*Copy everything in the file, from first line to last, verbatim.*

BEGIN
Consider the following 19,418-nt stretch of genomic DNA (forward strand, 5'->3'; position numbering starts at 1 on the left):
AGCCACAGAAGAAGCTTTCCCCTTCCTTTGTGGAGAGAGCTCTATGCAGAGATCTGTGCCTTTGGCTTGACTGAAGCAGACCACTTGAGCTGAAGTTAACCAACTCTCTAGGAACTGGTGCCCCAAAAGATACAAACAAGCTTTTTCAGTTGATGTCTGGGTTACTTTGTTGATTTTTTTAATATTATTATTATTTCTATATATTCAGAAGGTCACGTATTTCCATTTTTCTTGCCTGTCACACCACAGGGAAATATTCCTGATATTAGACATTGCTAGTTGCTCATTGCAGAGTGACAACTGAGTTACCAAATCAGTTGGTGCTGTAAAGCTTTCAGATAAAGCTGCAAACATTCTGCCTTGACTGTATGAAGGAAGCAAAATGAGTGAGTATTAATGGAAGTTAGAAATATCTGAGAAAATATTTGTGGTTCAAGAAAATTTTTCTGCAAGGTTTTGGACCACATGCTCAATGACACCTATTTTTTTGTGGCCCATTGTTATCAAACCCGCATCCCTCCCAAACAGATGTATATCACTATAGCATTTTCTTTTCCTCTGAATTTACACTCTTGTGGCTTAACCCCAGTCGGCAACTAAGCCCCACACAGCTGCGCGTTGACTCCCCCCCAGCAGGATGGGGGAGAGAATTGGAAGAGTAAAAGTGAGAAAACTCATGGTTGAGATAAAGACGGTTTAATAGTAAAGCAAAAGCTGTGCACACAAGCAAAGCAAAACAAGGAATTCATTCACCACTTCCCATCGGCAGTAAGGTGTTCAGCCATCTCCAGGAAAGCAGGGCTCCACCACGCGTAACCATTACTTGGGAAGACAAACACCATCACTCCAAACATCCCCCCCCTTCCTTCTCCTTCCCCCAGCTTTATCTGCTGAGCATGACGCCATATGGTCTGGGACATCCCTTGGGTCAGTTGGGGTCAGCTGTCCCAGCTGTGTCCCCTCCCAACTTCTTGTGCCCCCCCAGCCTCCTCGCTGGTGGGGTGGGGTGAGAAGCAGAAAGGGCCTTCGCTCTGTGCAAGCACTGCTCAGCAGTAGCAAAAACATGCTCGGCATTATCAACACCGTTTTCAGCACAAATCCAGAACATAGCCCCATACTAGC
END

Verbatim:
Consider the following 19,418-nt stretch of genomic DNA (forward strand, 5'->3'; position numbering starts at 1 on the left):
AGCCACAGAAGAAGCTTTCCCCTTCCTTTGTGGAGAGAGCTCTATGCAGAGATCTGTGCCTTTGGCTTGACTGAAGCAGACCACTTGAGCTGAAGTTAACCAACTCTCTAGGAACTGGTGCCCCAAAAGATACAAACAAGCTTTTTCAGTTGATGTCTGGGTTACTTTGTTGATTTTTTTAATATTATTATTATTTCTATATATTCAGAAGGTCACGTATTTCCATTTTTCTTGCCTGTCACACCACAGGGAAATATTCCTGATATTAGACATTGCTAGTTGCTCATTGCAGAGTGACAACTGAGTTACCAAATCAGTTGGTGCTGTAAAGCTTTCAGATAAAGCTGCAAACATTCTGCCTTGACTGTATGAAGGAAGCAAAATGAGTGAGTATTAATGGAAGTTAGAAATATCTGAGAAAATATTTGTGGTTCAAGAAAATTTTTCTGCAAGGTTTTGGACCACATGCTCAATGACACCTATTTTTTTGTGGCCCATTGTTATCAAACCCGCATCCCTCCCAAACAGATGTATATCACTATAGCATTTTCTTTTCCTCTGAATTTACACTCTTGTGGCTTAACCCCAGTCGGCAACTAAGCCCCACACAGCTGCGCGTTGACTCCCCCCCAGCAGGATGGGGGAGAGAATTGGAAGAGTAAAAGTGAGAAAACTCATGGTTGAGATAAAGACGGTTTAATAGTAAAGCAAAAGCTGTGCACACAAGCAAAGCAAAACAAGGAATTCATTCACCACTTCCCATCGGCAGTAAGGTGTTCAGCCATCTCCAGGAAAGCAGGGCTCCACCACGCGTAACCATTACTTGGGAAGACAAACACCATCACTCCAAACATCCCCCCCCTTCCTTCTCCTTCCCCCAGCTTTATCTGCTGAGCATGACGCCATATGGTCTGGGACATCCCTTGGGTCAGTTGGGGTCAGCTGTCCCAGCTGTGTCCCCTCCCAACTTCTTGTGCCCCCCCAGCCTCCTCGCTGGTGGGGTGGGGTGAGAAGCAGAAAGGGCCTTCGCTCTGTGCAAGCACTGCTCAGCAGTAGCAAAAACATGCTCGGCATTATCAACACCGTTTTCAGCACAAATCCAGAACATAGCCCCATACTAGC